Former Michigan state Rep. Rashida Tlaib has won the Democratic nomination to run unopposed for the House seat long held by former Rep. John Conyers, setting her up to become the first Muslim woman elected to Congress.
No Republicans or third-party candidates ran in Tuesday’s District 13 primary race, meaning Tlaib is set to win the seat in November’s election and begin serving a full two-year term in January. Tlaib, 42, served in the Michigan House from 2009 until 2014. She defeated five other candidates to win the nomination to run for a full term representing the heavily Democratic district, which covers much of Detroit and some of its suburbs.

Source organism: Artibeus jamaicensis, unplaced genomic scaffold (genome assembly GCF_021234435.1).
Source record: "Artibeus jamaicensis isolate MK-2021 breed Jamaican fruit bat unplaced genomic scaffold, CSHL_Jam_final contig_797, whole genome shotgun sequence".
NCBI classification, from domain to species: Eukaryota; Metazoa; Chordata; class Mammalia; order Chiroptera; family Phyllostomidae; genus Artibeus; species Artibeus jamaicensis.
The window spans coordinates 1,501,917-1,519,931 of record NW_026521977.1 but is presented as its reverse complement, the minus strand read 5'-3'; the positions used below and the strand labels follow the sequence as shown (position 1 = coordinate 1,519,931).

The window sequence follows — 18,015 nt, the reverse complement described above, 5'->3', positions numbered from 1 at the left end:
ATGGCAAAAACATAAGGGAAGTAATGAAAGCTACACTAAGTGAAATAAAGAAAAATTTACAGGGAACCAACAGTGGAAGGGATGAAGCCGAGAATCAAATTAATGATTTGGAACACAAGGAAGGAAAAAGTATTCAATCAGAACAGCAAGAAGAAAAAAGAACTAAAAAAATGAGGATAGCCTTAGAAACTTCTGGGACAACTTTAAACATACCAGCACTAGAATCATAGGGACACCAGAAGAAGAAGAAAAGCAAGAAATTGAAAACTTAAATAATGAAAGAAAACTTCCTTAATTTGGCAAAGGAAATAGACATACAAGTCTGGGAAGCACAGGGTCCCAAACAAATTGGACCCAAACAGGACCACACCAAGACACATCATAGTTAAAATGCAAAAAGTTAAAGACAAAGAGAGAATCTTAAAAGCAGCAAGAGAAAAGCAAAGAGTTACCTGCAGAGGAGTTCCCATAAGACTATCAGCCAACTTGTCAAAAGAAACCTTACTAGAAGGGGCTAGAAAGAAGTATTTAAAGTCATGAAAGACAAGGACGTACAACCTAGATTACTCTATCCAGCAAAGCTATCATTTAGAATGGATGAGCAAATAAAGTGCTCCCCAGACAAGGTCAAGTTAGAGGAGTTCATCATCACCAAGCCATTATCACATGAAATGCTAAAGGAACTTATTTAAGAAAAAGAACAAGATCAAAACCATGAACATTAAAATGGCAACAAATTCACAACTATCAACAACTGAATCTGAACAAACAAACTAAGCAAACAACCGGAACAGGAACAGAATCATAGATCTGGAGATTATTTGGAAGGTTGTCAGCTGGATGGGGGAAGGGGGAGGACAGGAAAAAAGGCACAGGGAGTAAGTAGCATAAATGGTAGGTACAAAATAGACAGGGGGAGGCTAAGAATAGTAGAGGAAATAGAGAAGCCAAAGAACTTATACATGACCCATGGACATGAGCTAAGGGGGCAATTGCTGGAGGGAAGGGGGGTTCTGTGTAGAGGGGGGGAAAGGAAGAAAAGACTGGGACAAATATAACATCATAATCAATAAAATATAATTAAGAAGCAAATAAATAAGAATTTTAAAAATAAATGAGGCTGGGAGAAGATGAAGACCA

“This is a huge victory for the Arab and Muslim American communities — it’s also a huge victory for the city of Detroit,” said Sally Howell, director of the Center for Arab American Studies at the University of Michigan-Dearborn. “Rashida Tlaib brings forward the legacy of John Conyers in terms of the groundbreaking role he played in Congress and his commitment to civil rights.”
The district Tlaib will represent notably doesn’t have a majority of Arabs or Muslims, and is mostly a mix of whites, blacks and Hispanics. “Her accomplishments were recognized by the larger public,” said Ms. Howell. “This shows that Arab and Muslim candidates in Michigan are part of the political mainstream.”